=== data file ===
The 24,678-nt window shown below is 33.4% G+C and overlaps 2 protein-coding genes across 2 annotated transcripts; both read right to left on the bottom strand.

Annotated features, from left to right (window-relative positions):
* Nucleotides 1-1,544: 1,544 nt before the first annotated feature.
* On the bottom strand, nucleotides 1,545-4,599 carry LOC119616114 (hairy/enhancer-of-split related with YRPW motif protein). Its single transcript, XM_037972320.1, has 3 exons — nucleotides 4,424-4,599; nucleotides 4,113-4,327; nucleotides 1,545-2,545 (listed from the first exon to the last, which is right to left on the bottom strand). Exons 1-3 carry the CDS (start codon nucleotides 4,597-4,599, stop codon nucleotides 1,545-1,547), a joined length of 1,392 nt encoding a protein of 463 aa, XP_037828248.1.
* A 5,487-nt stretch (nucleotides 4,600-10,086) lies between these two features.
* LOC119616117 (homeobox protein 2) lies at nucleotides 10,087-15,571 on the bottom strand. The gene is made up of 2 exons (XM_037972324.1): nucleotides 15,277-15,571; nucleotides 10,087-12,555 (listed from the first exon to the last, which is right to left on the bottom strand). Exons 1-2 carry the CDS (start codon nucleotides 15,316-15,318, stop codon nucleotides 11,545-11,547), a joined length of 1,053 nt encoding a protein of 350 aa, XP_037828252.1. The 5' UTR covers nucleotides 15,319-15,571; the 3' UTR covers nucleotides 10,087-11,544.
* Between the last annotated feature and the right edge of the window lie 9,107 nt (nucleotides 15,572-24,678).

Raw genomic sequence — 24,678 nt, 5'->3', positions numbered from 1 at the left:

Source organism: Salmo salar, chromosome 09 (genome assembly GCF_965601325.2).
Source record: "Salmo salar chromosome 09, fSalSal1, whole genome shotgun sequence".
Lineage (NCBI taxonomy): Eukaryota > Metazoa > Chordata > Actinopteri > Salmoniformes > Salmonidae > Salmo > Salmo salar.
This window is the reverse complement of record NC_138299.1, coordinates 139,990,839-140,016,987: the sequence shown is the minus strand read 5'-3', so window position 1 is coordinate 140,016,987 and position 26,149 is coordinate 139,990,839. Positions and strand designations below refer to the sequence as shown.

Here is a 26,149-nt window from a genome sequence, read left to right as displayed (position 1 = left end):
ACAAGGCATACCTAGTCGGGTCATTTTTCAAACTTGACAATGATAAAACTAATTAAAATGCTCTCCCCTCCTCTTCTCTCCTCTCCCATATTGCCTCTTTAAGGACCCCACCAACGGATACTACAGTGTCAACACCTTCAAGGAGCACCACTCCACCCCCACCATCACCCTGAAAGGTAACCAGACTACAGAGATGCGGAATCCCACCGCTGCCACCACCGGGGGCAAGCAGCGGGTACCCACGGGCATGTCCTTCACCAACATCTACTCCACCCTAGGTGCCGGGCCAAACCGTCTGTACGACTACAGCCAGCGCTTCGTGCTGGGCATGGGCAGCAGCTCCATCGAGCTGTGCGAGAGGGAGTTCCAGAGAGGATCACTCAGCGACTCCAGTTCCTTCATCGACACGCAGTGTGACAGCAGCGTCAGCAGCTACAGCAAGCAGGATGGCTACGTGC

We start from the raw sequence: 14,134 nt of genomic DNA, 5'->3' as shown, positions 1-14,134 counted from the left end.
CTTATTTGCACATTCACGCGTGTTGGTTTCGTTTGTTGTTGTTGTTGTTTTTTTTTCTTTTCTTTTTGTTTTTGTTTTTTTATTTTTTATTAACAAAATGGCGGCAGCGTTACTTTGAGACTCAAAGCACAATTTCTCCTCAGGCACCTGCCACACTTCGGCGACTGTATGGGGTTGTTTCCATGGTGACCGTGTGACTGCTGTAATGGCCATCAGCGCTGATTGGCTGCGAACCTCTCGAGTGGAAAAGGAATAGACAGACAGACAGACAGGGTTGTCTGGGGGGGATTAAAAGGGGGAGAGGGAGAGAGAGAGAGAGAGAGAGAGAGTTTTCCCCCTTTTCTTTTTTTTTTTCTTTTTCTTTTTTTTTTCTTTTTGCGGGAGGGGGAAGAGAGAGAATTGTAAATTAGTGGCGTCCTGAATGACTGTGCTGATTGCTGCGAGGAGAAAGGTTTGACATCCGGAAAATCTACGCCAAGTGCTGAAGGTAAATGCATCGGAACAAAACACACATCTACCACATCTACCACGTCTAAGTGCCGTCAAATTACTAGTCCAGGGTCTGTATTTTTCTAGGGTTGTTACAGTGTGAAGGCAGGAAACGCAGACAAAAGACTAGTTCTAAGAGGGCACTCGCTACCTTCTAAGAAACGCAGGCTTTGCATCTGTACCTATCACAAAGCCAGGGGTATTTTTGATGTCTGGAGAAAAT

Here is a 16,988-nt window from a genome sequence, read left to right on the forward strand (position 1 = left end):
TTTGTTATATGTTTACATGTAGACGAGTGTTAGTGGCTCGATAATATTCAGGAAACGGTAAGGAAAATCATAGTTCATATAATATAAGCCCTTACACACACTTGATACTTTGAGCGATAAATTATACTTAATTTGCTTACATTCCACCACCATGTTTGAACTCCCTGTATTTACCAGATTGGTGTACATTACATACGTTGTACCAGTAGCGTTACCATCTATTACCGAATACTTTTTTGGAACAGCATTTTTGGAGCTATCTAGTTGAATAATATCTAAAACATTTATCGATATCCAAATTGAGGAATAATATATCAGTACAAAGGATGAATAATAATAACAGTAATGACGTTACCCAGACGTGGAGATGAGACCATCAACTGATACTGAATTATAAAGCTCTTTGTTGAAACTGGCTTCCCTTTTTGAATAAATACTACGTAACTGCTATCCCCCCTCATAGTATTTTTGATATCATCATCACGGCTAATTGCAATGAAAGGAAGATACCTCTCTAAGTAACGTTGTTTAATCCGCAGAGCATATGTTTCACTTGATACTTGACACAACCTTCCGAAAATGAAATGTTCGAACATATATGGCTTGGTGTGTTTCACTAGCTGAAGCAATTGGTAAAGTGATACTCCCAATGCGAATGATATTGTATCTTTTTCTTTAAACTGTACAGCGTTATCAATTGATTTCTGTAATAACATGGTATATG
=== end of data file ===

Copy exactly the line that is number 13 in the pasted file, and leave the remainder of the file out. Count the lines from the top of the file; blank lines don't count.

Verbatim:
Here is a 26,149-nt window from a genome sequence, read left to right as displayed (position 1 = left end):